PASADENA, Calif.- When it comes to vision, things get murky as we age. For many, the natural lenses in our eyes are impacted due to a cloudy condition known as cataracts. While there is no known way to prevent them, cataracts can be treated surgically by the replacement of the opaque lens with a synthetic one. This Wednesday, March 6, Julia A. Kornfield, a professor of chemical engineering at the California Institute of Technology, will discuss the recent advances associated with synthetic lenses as part of the ongoing Earnest C. Watson Lecture Series that takes place on the Caltech campus.
Each year, roughly two million cataract operations are performed in the United States. Yet even after surgery, roughly half of the patients will still have to wear glasses or contact lenses. In her talk, "New Materials for Perfect Vision," Kornfield will discuss her collaboration with other Caltech scientists and an eye surgeon at the University of California, San Francisco, in developing new materials for synthetic lenses that can be tailored to provide optimal vision for every patient. Using polymers—long, chain-like molecules—the scientists are developing a replacement lens that can be adjusted using laser light to fine-tune the power of the synthetic lens as needed.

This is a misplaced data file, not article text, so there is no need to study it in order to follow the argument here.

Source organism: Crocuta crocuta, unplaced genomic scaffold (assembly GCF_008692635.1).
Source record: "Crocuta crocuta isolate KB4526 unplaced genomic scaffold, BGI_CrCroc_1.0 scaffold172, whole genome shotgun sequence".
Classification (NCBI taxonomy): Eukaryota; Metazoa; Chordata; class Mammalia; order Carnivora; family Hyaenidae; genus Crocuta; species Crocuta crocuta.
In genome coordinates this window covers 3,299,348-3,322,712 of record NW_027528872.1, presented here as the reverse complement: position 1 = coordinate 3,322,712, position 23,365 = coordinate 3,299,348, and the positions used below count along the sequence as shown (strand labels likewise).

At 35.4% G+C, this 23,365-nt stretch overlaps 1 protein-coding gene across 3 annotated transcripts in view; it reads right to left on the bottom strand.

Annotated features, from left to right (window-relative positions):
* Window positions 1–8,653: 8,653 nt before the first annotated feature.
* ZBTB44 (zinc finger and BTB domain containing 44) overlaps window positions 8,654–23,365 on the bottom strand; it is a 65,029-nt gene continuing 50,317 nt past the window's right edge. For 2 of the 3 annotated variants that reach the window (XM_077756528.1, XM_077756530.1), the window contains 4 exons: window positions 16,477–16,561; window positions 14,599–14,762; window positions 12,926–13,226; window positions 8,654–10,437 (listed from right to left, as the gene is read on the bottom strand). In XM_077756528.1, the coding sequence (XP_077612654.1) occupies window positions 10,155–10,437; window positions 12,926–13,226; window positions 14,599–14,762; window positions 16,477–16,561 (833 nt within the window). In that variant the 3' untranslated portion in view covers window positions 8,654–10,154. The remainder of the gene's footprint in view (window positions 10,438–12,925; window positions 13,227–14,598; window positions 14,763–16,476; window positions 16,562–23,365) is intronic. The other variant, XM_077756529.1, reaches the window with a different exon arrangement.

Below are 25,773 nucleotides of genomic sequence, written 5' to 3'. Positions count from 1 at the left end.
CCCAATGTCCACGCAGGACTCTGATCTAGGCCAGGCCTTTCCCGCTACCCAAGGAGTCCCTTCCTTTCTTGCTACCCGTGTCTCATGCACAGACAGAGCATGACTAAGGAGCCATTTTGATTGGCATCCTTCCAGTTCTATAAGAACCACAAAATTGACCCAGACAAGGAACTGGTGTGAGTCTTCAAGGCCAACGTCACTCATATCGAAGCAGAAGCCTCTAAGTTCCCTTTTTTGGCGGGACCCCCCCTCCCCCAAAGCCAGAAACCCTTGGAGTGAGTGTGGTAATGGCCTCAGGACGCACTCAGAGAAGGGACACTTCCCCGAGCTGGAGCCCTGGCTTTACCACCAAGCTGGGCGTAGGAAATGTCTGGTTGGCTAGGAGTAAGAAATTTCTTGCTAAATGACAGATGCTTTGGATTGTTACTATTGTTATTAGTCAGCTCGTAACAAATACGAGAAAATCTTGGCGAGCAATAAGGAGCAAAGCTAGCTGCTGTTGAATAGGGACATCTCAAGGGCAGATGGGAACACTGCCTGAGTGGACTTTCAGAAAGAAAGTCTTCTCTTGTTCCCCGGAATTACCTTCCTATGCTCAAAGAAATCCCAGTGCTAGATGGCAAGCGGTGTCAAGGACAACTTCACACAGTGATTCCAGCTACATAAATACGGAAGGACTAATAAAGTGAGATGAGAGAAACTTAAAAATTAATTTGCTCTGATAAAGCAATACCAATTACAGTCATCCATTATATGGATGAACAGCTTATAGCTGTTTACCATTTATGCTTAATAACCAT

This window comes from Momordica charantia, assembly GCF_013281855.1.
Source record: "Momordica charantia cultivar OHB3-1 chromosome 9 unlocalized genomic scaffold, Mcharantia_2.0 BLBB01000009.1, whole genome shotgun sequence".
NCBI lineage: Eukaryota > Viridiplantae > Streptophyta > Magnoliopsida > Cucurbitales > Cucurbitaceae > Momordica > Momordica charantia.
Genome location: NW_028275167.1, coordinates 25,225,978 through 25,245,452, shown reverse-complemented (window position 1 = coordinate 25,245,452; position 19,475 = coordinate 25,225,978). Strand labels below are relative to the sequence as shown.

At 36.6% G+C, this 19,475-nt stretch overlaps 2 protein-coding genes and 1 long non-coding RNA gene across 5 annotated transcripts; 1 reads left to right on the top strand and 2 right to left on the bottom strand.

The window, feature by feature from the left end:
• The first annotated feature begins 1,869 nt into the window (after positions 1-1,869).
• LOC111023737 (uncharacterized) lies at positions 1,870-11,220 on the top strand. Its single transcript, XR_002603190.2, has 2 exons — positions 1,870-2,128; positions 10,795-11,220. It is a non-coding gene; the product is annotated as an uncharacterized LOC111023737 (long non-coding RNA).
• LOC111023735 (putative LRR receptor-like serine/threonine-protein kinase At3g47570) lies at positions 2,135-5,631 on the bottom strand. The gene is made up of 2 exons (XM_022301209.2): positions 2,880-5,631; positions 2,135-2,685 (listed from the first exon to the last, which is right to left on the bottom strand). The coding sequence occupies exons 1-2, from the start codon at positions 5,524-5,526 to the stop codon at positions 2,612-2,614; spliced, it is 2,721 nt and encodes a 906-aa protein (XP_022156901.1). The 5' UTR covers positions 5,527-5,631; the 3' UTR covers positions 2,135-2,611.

"These lenses are biocompatible, and can be adjusted noninvasively after the eye has healed following surgery," says Kornfield. "The lenses are made of materials that are probably familiar to most people," she adds. "The building blocks are silicone, similar to the polymers that make up caulk or the kid's toy Silly Putty."
In her talk, Kornfield will explain this new technology and the implications it holds for the future.
Caltech has offered the Watson Lecture Series for almost 80 years, since it was conceived by the late Caltech physicist Earnest Watson as a way to explain science to the local community. Seating is available on a free, no-ticket-required, first-come, first-served basis. The lecture will take place on Wednesday at 8 p.m. in Beckman Auditorium, 332 South Michigan Avenue, on Caltech's campus in Pasadena.